Thomas Merton stood at the corner of Fourth and Walnut, in a busy shopping district of Louisville, Kentucky, when he was suddenly overwhelmed with the realization that he loved all those people. That they were his and he was theirs, that they could not be alien to one another even though they were total strangers.
The evenings of my recent winter break were spent reading and contemplating Merton’s words. More than any other spiritual writer, he makes me pause to survey my interior life. During those quiet evenings I realized how burdened I had become by judgment rather than love. Certain people had taken up residence in my mind—they had moved in, it seemed, just to spite me.
I recalled the smug face of the old, white, pastor who once invited me to sit down for a “get-to-know-each-other” chat. Then he stretched out his legs, put his hands behind his head and talked about himself for the good part of an hour. Perhaps this wouldn’t have angered me so much, if hours, months, even years of my life had not already been stolen by other men like him—arrogant wind bags who do nothing but talk about nothing, and yet believe they are something.
Next the freshman football player came to my mind—a handsome, strong young man, with an olive complexion and beautiful hair—who, last autumn, sat on the front row of the auditorium, smirking and whispering rudely to his friends while I gave a presentation on the heritage of our college (a subject I care deeply about.) He disrupted and angered me, which helped him powerfully manipulate the space. It was all I could do not to call him out and tell him he was behaving like a real ass.
Finally, a handful of young college women arose out of my quiet contemplation. The ones who are growing bored with me and my style of religion because it is “too political.” They are not interested in immigration issues or the conflict between Israel and Palestine. Theirs is a personal Savior who calls them to an outreach of making disciples. They want to travel the world, spread the Good News of the Gospel, and pose for Facebook with an African baby in their arms.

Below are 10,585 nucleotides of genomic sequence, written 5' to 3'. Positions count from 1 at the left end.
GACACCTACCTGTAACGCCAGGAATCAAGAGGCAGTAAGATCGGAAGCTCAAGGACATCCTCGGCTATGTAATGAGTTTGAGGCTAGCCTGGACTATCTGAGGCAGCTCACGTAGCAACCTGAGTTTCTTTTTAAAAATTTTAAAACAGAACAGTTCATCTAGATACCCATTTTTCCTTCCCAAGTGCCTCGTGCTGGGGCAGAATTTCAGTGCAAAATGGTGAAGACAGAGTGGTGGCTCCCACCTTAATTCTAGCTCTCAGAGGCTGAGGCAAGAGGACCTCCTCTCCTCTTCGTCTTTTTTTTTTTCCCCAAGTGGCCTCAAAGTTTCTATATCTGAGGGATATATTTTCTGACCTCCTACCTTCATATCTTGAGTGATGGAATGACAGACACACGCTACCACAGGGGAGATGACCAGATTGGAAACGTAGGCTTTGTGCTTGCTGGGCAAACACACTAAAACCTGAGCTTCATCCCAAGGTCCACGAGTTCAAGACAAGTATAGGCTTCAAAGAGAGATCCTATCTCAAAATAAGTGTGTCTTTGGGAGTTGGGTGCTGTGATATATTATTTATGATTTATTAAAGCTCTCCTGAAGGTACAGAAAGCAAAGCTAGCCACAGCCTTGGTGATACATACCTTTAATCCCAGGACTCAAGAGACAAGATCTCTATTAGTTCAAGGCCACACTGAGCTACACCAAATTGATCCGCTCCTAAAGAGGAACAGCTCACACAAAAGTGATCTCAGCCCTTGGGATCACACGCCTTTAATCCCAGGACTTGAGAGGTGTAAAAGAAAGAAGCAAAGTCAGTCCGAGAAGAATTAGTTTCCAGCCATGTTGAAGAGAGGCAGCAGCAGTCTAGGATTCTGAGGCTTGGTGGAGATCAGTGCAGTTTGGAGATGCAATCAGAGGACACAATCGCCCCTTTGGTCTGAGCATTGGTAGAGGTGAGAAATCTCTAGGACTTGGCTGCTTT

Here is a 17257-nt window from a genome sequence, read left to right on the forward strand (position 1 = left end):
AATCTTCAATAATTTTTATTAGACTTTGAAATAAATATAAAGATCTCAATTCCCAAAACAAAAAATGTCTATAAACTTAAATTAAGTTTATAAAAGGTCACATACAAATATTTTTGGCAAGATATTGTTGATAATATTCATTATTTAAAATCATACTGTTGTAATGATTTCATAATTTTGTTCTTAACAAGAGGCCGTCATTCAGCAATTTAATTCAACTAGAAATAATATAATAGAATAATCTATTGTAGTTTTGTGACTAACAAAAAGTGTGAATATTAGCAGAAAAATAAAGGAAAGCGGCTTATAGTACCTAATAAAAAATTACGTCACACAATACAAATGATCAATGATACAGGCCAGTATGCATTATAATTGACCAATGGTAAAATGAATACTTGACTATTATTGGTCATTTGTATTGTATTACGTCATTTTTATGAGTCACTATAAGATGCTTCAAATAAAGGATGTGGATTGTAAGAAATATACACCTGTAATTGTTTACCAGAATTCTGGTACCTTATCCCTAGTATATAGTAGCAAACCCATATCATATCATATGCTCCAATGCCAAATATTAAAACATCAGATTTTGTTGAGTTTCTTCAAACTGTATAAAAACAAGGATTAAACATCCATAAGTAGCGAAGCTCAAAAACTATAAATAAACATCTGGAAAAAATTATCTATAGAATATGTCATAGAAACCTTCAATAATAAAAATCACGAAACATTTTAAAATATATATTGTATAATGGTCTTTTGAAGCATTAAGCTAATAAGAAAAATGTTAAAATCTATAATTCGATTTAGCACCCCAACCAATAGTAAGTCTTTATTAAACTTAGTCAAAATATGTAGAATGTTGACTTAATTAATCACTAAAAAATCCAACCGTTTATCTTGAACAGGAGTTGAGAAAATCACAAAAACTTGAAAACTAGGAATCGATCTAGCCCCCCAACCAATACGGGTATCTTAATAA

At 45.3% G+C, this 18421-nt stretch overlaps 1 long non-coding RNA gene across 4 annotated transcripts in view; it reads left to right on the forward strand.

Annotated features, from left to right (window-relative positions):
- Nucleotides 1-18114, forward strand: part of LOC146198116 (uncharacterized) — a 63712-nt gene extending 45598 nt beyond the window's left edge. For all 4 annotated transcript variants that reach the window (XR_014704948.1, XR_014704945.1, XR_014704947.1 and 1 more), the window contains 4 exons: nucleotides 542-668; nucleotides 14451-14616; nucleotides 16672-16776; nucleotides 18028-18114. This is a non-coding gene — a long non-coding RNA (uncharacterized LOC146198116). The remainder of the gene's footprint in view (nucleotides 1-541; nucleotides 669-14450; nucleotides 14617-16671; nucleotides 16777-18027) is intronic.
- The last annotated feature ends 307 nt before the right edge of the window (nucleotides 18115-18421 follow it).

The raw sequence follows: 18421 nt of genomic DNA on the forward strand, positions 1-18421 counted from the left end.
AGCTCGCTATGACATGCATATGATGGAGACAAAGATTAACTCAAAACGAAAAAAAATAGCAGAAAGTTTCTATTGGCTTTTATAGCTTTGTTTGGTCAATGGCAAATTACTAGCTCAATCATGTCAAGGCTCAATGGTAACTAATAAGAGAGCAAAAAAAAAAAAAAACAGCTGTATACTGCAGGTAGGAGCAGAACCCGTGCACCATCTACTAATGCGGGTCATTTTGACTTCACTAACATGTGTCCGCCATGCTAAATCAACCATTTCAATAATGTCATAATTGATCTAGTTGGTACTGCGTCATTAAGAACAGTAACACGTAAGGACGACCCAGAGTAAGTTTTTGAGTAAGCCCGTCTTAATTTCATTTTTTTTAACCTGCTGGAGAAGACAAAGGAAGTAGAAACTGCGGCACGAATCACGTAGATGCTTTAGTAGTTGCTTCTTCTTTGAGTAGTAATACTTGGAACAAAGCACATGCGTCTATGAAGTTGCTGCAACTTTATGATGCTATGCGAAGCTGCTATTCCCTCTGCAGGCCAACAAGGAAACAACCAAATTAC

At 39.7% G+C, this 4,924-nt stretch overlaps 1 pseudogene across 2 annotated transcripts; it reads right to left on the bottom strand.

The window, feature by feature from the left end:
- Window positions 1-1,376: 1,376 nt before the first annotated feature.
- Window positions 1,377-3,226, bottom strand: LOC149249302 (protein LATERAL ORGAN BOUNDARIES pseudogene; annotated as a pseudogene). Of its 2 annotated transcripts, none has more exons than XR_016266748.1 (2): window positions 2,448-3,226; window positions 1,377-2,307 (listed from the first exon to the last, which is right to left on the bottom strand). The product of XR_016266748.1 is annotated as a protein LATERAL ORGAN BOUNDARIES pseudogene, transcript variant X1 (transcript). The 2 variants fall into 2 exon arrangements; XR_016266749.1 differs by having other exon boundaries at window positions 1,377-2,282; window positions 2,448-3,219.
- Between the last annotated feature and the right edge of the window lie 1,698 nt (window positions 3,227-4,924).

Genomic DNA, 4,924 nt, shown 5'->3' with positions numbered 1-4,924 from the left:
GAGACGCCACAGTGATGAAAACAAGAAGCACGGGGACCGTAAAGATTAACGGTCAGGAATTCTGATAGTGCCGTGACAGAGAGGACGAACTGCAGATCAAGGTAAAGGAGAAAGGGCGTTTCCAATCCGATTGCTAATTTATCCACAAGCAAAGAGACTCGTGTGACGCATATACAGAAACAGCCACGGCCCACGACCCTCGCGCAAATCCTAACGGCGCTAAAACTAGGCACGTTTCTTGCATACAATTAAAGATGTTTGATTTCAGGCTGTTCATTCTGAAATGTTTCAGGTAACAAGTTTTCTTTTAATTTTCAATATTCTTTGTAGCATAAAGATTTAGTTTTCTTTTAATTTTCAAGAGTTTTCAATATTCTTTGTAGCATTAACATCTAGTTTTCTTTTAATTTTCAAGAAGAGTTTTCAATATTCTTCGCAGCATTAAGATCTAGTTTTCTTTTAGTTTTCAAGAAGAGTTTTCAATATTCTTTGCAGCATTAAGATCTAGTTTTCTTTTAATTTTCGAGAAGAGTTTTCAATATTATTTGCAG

“The saints are what they are,” Merton writes, “not because their sanctity makes them admirable to others, but because the gift of sainthood makes it possible for them to admire everybody else.”
Okay, dear friend Merton, I asked, how do I love and admire these people? Their behavior turns my mood black. They trap me in obsessive recall as their words and faces tediously run through my mind—leaving us all in need of liberation.
“[The saints have] a clarity of compassion that can find good in the most terrible criminals. It delivers them from the burden of judging others, condemning other men.”
Realizing the burden I carry, I finally took these people to the mat—the meditation mat, that is, where I go whenever I feel foul. I held each one in my mind as I sought to create (like Merton did) a space of compassion. They irritated me, at first, because here they were again, intruding on my life and my quiet. But, in the light of compassion, these burdensome people slowly began to transform.
“A man becomes a saint not by the conviction that he is better than sinners but by the realization that he is one of them, and that all together need the mercy of God.”
I began to notice the deep need in the old, white pastor to be relevant in a world (“his” world) that was shrinking all around him. And I noticed the demanding and tiresome nature of the freshman football player’s ego—an ego that expected this boy to constantly perform for others and control his space. And I discovered the frailty and insecurity of the young, evangelical women, as well as their desire for a religion that might finally make them feel good about themselves. And then I found myself in the midst of these bothersome people—each human like me—and I recognized their needs are mine as well. I, too, desire to be relevant. I, too, struggle with my ego. I, too, am frail and insecure.
Which is, perhaps, good to know—but hard to live with. I don’t want to be like these people. I want to be better. And in being better, I want to push them aside, rejecting them for my, more noble, path.
This, in turn, made me realize how I am reduced by judgment. I know I cannot be more than I am until I lay myself down with the wind bag, the pompous jock, the Facebook queens, and embrace them as I would my own frail heart.
 Thomas Merton, “Conjectures of a Guilty Bystander,” (Doubleday, New York, NY, 1965), pg. 156.
 All italicized quotes are from Thomas Merton’s, “New Seeds of Contemplation,” pg.